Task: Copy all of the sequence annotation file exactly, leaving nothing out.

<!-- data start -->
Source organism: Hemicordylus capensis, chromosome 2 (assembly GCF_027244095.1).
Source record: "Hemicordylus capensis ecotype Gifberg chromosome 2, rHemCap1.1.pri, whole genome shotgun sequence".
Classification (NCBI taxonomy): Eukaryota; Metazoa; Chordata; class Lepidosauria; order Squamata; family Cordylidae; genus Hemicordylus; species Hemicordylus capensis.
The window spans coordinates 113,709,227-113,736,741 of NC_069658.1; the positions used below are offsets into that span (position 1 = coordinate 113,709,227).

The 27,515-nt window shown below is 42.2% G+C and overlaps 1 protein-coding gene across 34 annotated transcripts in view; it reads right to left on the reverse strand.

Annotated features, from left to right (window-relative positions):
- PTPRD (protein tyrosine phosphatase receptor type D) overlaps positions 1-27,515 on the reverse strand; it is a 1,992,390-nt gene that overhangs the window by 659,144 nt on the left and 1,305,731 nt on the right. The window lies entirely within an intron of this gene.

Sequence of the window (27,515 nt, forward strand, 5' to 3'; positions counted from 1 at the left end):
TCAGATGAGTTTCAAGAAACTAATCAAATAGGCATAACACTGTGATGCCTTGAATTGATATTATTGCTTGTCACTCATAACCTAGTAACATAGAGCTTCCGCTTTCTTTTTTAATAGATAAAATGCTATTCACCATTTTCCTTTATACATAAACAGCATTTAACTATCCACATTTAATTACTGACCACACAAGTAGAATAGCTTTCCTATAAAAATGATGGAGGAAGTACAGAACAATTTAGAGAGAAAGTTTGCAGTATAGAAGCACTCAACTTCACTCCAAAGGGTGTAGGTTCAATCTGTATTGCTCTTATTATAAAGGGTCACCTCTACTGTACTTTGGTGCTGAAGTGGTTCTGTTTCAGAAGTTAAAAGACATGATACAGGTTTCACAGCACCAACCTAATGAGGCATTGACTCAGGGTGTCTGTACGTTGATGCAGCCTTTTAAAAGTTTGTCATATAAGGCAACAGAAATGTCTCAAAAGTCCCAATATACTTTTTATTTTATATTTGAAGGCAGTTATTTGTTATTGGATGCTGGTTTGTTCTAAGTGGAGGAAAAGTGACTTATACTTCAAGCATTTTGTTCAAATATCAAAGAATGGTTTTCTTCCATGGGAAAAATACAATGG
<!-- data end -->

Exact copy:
Source organism: Hemicordylus capensis, chromosome 2 (assembly GCF_027244095.1).
Source record: "Hemicordylus capensis ecotype Gifberg chromosome 2, rHemCap1.1.pri, whole genome shotgun sequence".
Classification (NCBI taxonomy): Eukaryota; Metazoa; Chordata; class Lepidosauria; order Squamata; family Cordylidae; genus Hemicordylus; species Hemicordylus capensis.
The window spans coordinates 113,709,227-113,736,741 of NC_069658.1; the positions used below are offsets into that span (position 1 = coordinate 113,709,227).

The 27,515-nt window shown below is 42.2% G+C and overlaps 1 protein-coding gene across 34 annotated transcripts in view; it reads right to left on the reverse strand.

Annotated features, from left to right (window-relative positions):
- PTPRD (protein tyrosine phosphatase receptor type D) overlaps positions 1-27,515 on the reverse strand; it is a 1,992,390-nt gene that overhangs the window by 659,144 nt on the left and 1,305,731 nt on the right. The window lies entirely within an intron of this gene.

Sequence of the window (27,515 nt, forward strand, 5' to 3'; positions counted from 1 at the left end):
TCAGATGAGTTTCAAGAAACTAATCAAATAGGCATAACACTGTGATGCCTTGAATTGATATTATTGCTTGTCACTCATAACCTAGTAACATAGAGCTTCCGCTTTCTTTTTTAATAGATAAAATGCTATTCACCATTTTCCTTTATACATAAACAGCATTTAACTATCCACATTTAATTACTGACCACACAAGTAGAATAGCTTTCCTATAAAAATGATGGAGGAAGTACAGAACAATTTAGAGAGAAAGTTTGCAGTATAGAAGCACTCAACTTCACTCCAAAGGGTGTAGGTTCAATCTGTATTGCTCTTATTATAAAGGGTCACCTCTACTGTACTTTGGTGCTGAAGTGGTTCTGTTTCAGAAGTTAAAAGACATGATACAGGTTTCACAGCACCAACCTAATGAGGCATTGACTCAGGGTGTCTGTACGTTGATGCAGCCTTTTAAAAGTTTGTCATATAAGGCAACAGAAATGTCTCAAAAGTCCCAATATACTTTTTATTTTATATTTGAAGGCAGTTATTTGTTATTGGATGCTGGTTTGTTCTAAGTGGAGGAAAAGTGACTTATACTTCAAGCATTTTGTTCAAATATCAAAGAATGGTTTTCTTCCATGGGAAAAATACAATGG